NEW YORK—Only the foolhardy will brave the Atlantic Ocean on New Year’s Day to take part in the Coney Island Polar Bear Plunge. This year, I was one of them.
Rather than curling up in bed recovering from a night of partying, hundreds of venturesome souls dipped into near freezing temperatures at Coney Island in Brooklyn yesterday—proving that winter swimming is not just for the eccentric.
Onlookers wearing five layers of clothing, two scarves and a hat shook their heads in disbelief as they watched swimmers get ready for the plunge.
I clutched my bag that was overflowing with towels, and was starting to feel nervous. I stood in the registration line, fully dressed, and my hands were already numb.
A warmly dressed man saw me.
“Are you crazy?” he asked. I just smiled back, but inside I was anxious.
Another first-timer to the Coney Island New Year swim, Deborah, was waiting in the line.
“I’m going in to celebrate life,” she exclaimed.
She said she has been doing “crazy things” since she turned 50 years old. She walked 26 miles in Mexico last year and will be training for a marathon this year. Here positivity was inspiring.
Also in the line was Scott Michels, 25 who had done the swim three times before.
So how does it feel?
“Well, you don’t really feel much in the first three seconds,” he said.
“There’s very logical reasons not to do it, but I do it because I can.”
Then I got to the front of the line and the organizer gave me a green band and an “I did it” certificate and sticker, before I had even gone into the water.
Reluctant to go down to my swimsuit, I heard the announcement for the green bands and realized I had to go for it.
It’s best to run in, I thought. So I took the frigid bath.
I gasped for air, and I felt I was walking on blocks of ice rather than sand, other swimmers bopped up and down in an attempt to keep warm.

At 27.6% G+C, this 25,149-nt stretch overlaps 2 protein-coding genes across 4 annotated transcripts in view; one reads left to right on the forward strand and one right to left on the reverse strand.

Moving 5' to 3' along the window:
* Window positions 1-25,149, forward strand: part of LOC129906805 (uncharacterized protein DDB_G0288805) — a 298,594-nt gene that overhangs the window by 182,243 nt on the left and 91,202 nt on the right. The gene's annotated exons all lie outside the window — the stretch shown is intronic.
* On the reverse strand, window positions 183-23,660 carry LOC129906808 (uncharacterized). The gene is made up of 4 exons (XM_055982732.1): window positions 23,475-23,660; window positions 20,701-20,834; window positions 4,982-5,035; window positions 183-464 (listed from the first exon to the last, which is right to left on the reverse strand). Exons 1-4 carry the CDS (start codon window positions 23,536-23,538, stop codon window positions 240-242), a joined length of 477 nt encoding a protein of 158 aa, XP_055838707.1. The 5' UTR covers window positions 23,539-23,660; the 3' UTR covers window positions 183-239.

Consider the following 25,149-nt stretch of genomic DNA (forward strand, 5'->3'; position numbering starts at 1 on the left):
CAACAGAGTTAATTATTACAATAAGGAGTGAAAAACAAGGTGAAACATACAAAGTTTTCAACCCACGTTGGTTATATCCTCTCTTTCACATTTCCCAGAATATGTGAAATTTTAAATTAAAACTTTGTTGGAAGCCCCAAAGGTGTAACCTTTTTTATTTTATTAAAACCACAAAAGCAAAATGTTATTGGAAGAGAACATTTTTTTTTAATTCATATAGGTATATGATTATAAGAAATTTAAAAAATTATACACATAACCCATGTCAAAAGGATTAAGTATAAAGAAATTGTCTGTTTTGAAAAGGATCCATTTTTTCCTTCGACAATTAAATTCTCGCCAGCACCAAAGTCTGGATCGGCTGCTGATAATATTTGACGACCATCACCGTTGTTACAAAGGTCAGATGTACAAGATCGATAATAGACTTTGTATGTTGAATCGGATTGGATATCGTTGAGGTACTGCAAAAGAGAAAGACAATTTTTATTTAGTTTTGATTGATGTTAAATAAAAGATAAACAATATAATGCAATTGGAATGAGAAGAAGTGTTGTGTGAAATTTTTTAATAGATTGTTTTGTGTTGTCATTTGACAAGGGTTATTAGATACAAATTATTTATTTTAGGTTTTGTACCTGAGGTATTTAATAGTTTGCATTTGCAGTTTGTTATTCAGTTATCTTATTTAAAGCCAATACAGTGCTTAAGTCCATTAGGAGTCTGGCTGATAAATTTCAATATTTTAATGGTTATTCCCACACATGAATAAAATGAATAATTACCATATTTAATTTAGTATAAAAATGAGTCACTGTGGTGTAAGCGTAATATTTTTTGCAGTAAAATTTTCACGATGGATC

Despite the icy shudders, sea swimming does somehow have that feel-good factor. Everyone on Coney Island seemed to be having the time of their lives.
Callie Simpkins, 22, from Manhattan was beaming with positive vibes.
“I feel invincible!” she said.
Even though the group of friends she invited hadn’t turned up to join her for the swim, she was upbeat about getting out of her comfort zone.
“It’s good to start the year bold. It’s going to be a good year,” she said.
After the swim there was an option to chill with the cool crew on the coast. Lively music from the DJ spread through the swimmers.
The admirable thing about the Coney Island Polar Bear plunge is that many swimmers don’t do it just for the adrenalin high, they also do it to raise money for good causes. This year they are bringing in funds for Camp Sunshine, an organization that helps children and their families with life threatening diseases.
Regulars from the Long Beach Polar Bear Club, Tom Bazzini and Kevin McCarghy wore white dressing gowns.
McCarghy started swimming in the club to find something to do on Sundays and has since been hooked.
“We say to people, at least try it once,” he said.
This festive experience has got me thinking; perhaps I’ll take the plunge again on a quieter day—away from the cameras and the crowds.